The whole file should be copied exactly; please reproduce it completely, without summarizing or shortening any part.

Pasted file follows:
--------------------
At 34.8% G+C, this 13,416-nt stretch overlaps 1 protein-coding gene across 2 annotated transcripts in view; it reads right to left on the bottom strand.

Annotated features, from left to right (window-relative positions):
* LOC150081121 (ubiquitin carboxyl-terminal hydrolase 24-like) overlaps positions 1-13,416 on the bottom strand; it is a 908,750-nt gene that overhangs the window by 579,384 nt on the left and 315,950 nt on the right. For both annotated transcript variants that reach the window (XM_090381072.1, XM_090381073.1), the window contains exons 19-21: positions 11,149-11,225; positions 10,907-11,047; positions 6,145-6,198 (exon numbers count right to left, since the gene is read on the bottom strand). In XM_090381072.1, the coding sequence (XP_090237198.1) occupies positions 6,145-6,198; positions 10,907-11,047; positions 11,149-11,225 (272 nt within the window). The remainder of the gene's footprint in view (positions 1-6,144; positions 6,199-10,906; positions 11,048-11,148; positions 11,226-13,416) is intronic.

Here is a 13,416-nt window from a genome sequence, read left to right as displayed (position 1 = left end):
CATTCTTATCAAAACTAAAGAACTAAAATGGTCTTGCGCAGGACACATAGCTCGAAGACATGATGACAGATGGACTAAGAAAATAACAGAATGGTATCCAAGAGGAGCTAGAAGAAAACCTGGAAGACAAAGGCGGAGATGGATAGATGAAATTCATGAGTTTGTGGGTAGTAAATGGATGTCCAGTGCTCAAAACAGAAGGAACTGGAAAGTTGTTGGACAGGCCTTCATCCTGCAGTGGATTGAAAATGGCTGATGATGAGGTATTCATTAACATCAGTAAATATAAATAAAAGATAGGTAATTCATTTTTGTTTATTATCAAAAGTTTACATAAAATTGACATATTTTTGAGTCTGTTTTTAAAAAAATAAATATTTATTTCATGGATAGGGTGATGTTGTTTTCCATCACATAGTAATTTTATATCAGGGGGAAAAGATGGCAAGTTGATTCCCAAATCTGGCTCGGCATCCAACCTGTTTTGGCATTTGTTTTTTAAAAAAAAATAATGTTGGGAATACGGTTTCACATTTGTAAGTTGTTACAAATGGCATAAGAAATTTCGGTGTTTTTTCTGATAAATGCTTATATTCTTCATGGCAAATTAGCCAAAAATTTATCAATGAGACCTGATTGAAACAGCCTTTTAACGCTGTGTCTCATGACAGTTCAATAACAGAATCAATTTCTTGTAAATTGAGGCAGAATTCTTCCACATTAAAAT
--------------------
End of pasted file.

At 34.8% G+C, this 13,416-nt stretch overlaps 1 protein-coding gene across 2 annotated transcripts in view; it reads right to left on the bottom strand.

Annotated features, from left to right (window-relative positions):
* LOC150081121 (ubiquitin carboxyl-terminal hydrolase 24-like) overlaps positions 1-13,416 on the bottom strand; it is a 908,750-nt gene that overhangs the window by 579,384 nt on the left and 315,950 nt on the right. For both annotated transcript variants that reach the window (XM_090381072.1, XM_090381073.1), the window contains exons 19-21: positions 11,149-11,225; positions 10,907-11,047; positions 6,145-6,198 (exon numbers count right to left, since the gene is read on the bottom strand). In XM_090381072.1, the coding sequence (XP_090237198.1) occupies positions 6,145-6,198; positions 10,907-11,047; positions 11,149-11,225 (272 nt within the window). The remainder of the gene's footprint in view (positions 1-6,144; positions 6,199-10,906; positions 11,048-11,148; positions 11,226-13,416) is intronic.

Here is a 13,416-nt window from a genome sequence, read left to right as displayed (position 1 = left end):
CATTCTTATCAAAACTAAAGAACTAAAATGGTCTTGCGCAGGACACATAGCTCGAAGACATGATGACAGATGGACTAAGAAAATAACAGAATGGTATCCAAGAGGAGCTAGAAGAAAACCTGGAAGACAAAGGCGGAGATGGATAGATGAAATTCATGAGTTTGTGGGTAGTAAATGGATGTCCAGTGCTCAAAACAGAAGGAACTGGAAAGTTGTTGGACAGGCCTTCATCCTGCAGTGGATTGAAAATGGCTGATGATGAGGTATTCATTAACATCAGTAAATATAAATAAAAGATAGGTAATTCATTTTTGTTTATTATCAAAAGTTTACATAAAATTGACATATTTTTGAGTCTGTTTTTAAAAAAATAAATATTTATTTCATGGATAGGGTGATGTTGTTTTCCATCACATAGTAATTTTATATCAGGGGGAAAAGATGGCAAGTTGATTCCCAAATCTGGCTCGGCATCCAACCTGTTTTGGCATTTGTTTTTTAAAAAAAAATAATGTTGGGAATACGGTTTCACATTTGTAAGTTGTTACAAATGGCATAAGAAATTTCGGTGTTTTTTCTGATAAATGCTTATATTCTTCATGGCAAATTAGCCAAAAATTTATCAATGAGACCTGATTGAAACAGCCTTTTAACGCTGTGTCTCATGACAGTTCAATAACAGAATCAATTTCTTGTAAATTGAGGCAGAATTCTTCCACATTAAAAT